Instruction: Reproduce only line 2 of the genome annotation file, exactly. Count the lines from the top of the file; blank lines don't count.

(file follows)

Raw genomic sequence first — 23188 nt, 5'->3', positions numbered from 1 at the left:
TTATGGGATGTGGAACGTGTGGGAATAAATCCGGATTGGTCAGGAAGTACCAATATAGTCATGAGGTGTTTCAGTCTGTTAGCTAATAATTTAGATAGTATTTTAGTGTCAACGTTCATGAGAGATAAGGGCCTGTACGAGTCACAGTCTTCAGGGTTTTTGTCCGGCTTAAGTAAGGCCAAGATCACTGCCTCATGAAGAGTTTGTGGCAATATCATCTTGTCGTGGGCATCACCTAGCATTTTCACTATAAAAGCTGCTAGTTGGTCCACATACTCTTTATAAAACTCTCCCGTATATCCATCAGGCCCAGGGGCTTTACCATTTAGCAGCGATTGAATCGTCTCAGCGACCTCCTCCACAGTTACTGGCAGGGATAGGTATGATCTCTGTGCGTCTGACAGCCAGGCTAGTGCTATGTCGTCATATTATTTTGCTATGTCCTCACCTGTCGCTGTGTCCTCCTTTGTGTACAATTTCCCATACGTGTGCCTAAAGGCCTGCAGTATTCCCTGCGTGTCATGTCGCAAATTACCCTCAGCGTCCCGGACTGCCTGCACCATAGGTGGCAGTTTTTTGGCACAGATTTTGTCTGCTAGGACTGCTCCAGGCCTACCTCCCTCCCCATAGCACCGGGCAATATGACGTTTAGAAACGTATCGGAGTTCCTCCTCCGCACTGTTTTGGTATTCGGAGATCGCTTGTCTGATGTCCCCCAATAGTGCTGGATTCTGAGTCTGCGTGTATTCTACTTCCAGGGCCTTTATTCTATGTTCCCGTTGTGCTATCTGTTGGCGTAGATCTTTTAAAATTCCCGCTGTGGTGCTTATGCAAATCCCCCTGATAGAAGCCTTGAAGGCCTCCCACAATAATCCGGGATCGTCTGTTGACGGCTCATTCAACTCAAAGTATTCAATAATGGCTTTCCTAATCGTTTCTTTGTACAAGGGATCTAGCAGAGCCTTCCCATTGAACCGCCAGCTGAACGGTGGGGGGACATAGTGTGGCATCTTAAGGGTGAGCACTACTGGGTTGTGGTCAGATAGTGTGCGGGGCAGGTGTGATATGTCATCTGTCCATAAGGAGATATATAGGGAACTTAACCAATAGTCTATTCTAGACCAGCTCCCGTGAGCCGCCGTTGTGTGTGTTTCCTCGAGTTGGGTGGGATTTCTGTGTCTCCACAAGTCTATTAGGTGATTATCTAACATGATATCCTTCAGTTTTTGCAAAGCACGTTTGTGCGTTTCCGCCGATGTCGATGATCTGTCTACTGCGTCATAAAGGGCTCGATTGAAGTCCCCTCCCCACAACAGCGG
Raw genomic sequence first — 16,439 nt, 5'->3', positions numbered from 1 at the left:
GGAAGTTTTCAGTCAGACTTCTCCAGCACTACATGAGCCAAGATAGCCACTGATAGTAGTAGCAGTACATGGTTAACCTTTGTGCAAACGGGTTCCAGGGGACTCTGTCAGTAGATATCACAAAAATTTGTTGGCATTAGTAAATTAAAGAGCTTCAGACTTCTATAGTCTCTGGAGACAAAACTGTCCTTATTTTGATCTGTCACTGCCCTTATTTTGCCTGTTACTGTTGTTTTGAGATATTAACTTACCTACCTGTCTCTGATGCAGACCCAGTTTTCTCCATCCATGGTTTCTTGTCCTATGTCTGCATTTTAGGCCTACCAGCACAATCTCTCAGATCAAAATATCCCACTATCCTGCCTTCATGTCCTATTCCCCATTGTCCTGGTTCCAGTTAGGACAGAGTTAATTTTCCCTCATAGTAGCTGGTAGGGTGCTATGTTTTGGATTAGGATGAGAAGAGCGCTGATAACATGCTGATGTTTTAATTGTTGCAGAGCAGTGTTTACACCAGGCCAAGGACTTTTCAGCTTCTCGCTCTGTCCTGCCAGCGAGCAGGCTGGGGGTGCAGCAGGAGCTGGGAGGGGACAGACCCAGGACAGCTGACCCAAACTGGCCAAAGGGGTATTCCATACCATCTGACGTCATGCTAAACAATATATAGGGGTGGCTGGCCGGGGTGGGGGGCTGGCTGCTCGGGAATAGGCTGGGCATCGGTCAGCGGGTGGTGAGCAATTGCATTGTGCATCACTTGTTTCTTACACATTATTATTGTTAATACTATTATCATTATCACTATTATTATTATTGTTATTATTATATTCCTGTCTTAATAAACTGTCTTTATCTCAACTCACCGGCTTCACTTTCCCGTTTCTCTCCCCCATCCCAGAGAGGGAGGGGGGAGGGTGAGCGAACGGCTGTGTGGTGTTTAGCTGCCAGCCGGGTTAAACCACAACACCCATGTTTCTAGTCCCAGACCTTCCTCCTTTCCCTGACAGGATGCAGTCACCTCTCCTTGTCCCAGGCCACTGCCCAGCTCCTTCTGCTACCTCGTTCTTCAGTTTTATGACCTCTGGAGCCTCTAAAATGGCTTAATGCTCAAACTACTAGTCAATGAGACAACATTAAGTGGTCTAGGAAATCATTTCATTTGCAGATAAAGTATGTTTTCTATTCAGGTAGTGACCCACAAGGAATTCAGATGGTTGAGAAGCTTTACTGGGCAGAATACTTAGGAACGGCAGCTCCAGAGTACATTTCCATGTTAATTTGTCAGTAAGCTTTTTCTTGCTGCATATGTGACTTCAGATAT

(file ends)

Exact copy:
TTATGGGATGTGGAACGTGTGGGAATAAATCCGGATTGGTCAGGAAGTACCAATATAGTCATGAGGTGTTTCAGTCTGTTAGCTAATAATTTAGATAGTATTTTAGTGTCAACGTTCATGAGAGATAAGGGCCTGTACGAGTCACAGTCTTCAGGGTTTTTGTCCGGCTTAAGTAAGGCCAAGATCACTGCCTCATGAAGAGTTTGTGGCAATATCATCTTGTCGTGGGCATCACCTAGCATTTTCACTATAAAAGCTGCTAGTTGGTCCACATACTCTTTATAAAACTCTCCCGTATATCCATCAGGCCCAGGGGCTTTACCATTTAGCAGCGATTGAATCGTCTCAGCGACCTCCTCCACAGTTACTGGCAGGGATAGGTATGATCTCTGTGCGTCTGACAGCCAGGCTAGTGCTATGTCGTCATATTATTTTGCTATGTCCTCACCTGTCGCTGTGTCCTCCTTTGTGTACAATTTCCCATACGTGTGCCTAAAGGCCTGCAGTATTCCCTGCGTGTCATGTCGCAAATTACCCTCAGCGTCCCGGACTGCCTGCACCATAGGTGGCAGTTTTTTGGCACAGATTTTGTCTGCTAGGACTGCTCCAGGCCTACCTCCCTCCCCATAGCACCGGGCAATATGACGTTTAGAAACGTATCGGAGTTCCTCCTCCGCACTGTTTTGGTATTCGGAGATCGCTTGTCTGATGTCCCCCAATAGTGCTGGATTCTGAGTCTGCGTGTATTCTACTTCCAGGGCCTTTATTCTATGTTCCCGTTGTGCTATCTGTTGGCGTAGATCTTTTAAAATTCCCGCTGTGGTGCTTATGCAAATCCCCCTGATAGAAGCCTTGAAGGCCTCCCACAATAATCCGGGATCGTCTGTTGACGGCTCATTCAACTCAAAGTATTCAATAATGGCTTTCCTAATCGTTTCTTTGTACAAGGGATCTAGCAGAGCCTTCCCATTGAACCGCCAGCTGAACGGTGGGGGGACATAGTGTGGCATCTTAAGGGTGAGCACTACTGGGTTGTGGTCAGATAGTGTGCGGGGCAGGTGTGATATGTCATCTGTCCATAAGGAGATATATAGGGAACTTAACCAATAGTCTATTCTAGACCAGCTCCCGTGAGCCGCCGTTGTGTGTGTTTCCTCGAGTTGGGTGGGATTTCTGTGTCTCCACAAGTCTATTAGGTGATTATCTAACATGATATCCTTCAGTTTTTGCAAAGCACGTTTGTGCGTTTCCGCCGATGTCGATGATCTGTCTACTGCGTCATAAAGGGCTCGATTGAAGTCCCCTCCCCACAACAGCGG